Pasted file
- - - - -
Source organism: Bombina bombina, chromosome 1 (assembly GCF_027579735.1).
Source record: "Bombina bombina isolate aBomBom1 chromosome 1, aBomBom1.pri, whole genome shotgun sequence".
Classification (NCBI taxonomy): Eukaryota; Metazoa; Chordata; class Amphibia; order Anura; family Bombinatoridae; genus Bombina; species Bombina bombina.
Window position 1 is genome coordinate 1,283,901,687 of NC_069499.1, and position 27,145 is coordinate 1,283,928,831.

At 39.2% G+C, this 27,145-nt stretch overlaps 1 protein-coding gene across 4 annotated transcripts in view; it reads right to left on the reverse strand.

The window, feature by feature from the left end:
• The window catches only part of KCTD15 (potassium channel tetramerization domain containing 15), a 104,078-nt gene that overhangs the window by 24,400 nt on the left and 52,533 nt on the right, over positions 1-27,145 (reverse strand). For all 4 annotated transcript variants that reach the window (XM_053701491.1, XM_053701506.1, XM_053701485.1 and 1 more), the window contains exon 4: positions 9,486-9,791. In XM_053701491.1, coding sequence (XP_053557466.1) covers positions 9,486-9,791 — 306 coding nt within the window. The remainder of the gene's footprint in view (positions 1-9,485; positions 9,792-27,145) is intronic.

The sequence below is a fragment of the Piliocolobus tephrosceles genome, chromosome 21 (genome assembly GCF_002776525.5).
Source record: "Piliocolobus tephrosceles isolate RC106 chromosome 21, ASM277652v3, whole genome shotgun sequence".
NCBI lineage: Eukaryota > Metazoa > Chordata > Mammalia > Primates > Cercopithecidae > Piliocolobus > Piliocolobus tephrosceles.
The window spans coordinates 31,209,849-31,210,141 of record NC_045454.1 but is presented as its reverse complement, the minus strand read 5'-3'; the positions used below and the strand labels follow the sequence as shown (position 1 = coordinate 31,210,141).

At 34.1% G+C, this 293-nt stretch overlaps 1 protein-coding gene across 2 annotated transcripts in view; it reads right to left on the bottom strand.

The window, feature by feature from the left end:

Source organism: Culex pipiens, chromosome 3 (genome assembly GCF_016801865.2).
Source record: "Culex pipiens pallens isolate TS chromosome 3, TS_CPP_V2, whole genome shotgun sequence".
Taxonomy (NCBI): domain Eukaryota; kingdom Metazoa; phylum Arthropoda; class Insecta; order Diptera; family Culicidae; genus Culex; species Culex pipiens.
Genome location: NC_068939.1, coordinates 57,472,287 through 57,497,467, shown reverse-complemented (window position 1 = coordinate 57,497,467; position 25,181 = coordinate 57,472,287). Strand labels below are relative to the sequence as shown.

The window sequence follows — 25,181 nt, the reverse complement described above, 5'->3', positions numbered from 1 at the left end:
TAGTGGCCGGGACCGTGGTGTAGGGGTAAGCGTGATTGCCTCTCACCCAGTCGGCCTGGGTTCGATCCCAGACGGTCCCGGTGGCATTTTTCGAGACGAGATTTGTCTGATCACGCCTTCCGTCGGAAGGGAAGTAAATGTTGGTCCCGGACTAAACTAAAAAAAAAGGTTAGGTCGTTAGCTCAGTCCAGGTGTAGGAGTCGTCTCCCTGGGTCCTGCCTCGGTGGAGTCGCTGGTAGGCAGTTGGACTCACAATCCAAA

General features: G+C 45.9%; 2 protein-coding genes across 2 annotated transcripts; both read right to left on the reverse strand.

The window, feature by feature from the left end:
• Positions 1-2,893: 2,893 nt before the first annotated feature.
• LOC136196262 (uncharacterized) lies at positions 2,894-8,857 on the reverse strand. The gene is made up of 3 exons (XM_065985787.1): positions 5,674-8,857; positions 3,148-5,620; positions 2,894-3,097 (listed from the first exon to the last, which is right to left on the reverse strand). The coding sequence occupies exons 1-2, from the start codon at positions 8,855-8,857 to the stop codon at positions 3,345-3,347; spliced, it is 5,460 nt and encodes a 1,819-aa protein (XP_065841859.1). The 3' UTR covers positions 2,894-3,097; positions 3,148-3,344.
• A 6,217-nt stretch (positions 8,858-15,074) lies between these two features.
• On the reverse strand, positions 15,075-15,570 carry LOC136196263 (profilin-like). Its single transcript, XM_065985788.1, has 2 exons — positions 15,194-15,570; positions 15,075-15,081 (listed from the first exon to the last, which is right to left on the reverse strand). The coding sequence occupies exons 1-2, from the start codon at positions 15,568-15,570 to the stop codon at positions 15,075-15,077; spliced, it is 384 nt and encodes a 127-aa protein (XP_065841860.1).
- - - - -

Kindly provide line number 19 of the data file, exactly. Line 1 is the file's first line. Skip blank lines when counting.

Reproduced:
TAGTGGCCGGGACCGTGGTGTAGGGGTAAGCGTGATTGCCTCTCACCCAGTCGGCCTGGGTTCGATCCCAGACGGTCCCGGTGGCATTTTTCGAGACGAGATTTGTCTGATCACGCCTTCCGTCGGAAGGGAAGTAAATGTTGGTCCCGGACTAAACTAAAAAAAAAGGTTAGGTCGTTAGCTCAGTCCAGGTGTAGGAGTCGTCTCCCTGGGTCCTGCCTCGGTGGAGTCGCTGGTAGGCAGTTGGACTCACAATCCAAA